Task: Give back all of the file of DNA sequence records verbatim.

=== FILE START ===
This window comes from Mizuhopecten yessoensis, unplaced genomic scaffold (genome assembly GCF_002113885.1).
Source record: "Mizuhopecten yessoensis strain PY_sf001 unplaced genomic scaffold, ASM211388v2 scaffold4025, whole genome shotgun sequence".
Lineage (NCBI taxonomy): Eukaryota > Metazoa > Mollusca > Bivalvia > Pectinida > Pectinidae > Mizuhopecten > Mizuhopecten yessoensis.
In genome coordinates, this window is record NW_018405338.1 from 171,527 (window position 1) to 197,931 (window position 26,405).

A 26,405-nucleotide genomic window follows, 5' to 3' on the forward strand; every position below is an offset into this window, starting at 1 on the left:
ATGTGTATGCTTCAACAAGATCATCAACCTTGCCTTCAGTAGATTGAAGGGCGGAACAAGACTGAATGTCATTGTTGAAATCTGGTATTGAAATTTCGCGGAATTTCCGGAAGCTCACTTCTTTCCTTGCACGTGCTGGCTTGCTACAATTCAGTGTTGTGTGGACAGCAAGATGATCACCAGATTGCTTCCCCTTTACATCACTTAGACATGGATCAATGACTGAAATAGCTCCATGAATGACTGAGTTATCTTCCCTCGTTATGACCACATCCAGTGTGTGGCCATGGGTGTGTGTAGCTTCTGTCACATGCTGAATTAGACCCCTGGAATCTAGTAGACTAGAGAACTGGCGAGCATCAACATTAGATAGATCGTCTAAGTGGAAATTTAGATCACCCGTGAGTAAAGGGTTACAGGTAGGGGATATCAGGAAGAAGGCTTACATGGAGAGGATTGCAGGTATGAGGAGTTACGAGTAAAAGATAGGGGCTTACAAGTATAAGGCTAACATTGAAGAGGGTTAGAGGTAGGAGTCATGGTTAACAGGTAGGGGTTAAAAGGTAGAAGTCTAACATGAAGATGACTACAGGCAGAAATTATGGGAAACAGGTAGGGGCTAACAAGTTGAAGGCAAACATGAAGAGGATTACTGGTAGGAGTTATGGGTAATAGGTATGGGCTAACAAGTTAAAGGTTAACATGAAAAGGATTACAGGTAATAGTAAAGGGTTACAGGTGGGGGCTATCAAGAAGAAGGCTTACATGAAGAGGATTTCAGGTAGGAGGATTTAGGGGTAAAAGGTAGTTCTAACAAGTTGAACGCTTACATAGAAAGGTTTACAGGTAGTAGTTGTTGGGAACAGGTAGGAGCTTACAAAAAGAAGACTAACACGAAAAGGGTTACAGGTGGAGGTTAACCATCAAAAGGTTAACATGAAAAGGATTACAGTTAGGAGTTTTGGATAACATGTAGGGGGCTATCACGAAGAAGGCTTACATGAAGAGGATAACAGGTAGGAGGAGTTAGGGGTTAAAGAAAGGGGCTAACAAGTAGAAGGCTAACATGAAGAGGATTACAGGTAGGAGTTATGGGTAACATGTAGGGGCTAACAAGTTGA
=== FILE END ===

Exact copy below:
This window comes from Mizuhopecten yessoensis, unplaced genomic scaffold (genome assembly GCF_002113885.1).
Source record: "Mizuhopecten yessoensis strain PY_sf001 unplaced genomic scaffold, ASM211388v2 scaffold4025, whole genome shotgun sequence".
Lineage (NCBI taxonomy): Eukaryota > Metazoa > Mollusca > Bivalvia > Pectinida > Pectinidae > Mizuhopecten > Mizuhopecten yessoensis.
In genome coordinates, this window is record NW_018405338.1 from 171,527 (window position 1) to 197,931 (window position 26,405).

A 26,405-nucleotide genomic window follows, 5' to 3' on the forward strand; every position below is an offset into this window, starting at 1 on the left:
ATGTGTATGCTTCAACAAGATCATCAACCTTGCCTTCAGTAGATTGAAGGGCGGAACAAGACTGAATGTCATTGTTGAAATCTGGTATTGAAATTTCGCGGAATTTCCGGAAGCTCACTTCTTTCCTTGCACGTGCTGGCTTGCTACAATTCAGTGTTGTGTGGACAGCAAGATGATCACCAGATTGCTTCCCCTTTACATCACTTAGACATGGATCAATGACTGAAATAGCTCCATGAATGACTGAGTTATCTTCCCTCGTTATGACCACATCCAGTGTGTGGCCATGGGTGTGTGTAGCTTCTGTCACATGCTGAATTAGACCCCTGGAATCTAGTAGACTAGAGAACTGGCGAGCATCAACATTAGATAGATCGTCTAAGTGGAAATTTAGATCACCCGTGAGTAAAGGGTTACAGGTAGGGGATATCAGGAAGAAGGCTTACATGGAGAGGATTGCAGGTATGAGGAGTTACGAGTAAAAGATAGGGGCTTACAAGTATAAGGCTAACATTGAAGAGGGTTAGAGGTAGGAGTCATGGTTAACAGGTAGGGGTTAAAAGGTAGAAGTCTAACATGAAGATGACTACAGGCAGAAATTATGGGAAACAGGTAGGGGCTAACAAGTTGAAGGCAAACATGAAGAGGATTACTGGTAGGAGTTATGGGTAATAGGTATGGGCTAACAAGTTAAAGGTTAACATGAAAAGGATTACAGGTAATAGTAAAGGGTTACAGGTGGGGGCTATCAAGAAGAAGGCTTACATGAAGAGGATTTCAGGTAGGAGGATTTAGGGGTAAAAGGTAGTTCTAACAAGTTGAACGCTTACATAGAAAGGTTTACAGGTAGTAGTTGTTGGGAACAGGTAGGAGCTTACAAAAAGAAGACTAACACGAAAAGGGTTACAGGTGGAGGTTAACCATCAAAAGGTTAACATGAAAAGGATTACAGTTAGGAGTTTTGGATAACATGTAGGGGGCTATCACGAAGAAGGCTTACATGAAGAGGATAACAGGTAGGAGGAGTTAGGGGTTAAAGAAAGGGGCTAACAAGTAGAAGGCTAACATGAAGAGGATTACAGGTAGGAGTTATGGGTAACATGTAGGGGCTAACAAGTTGA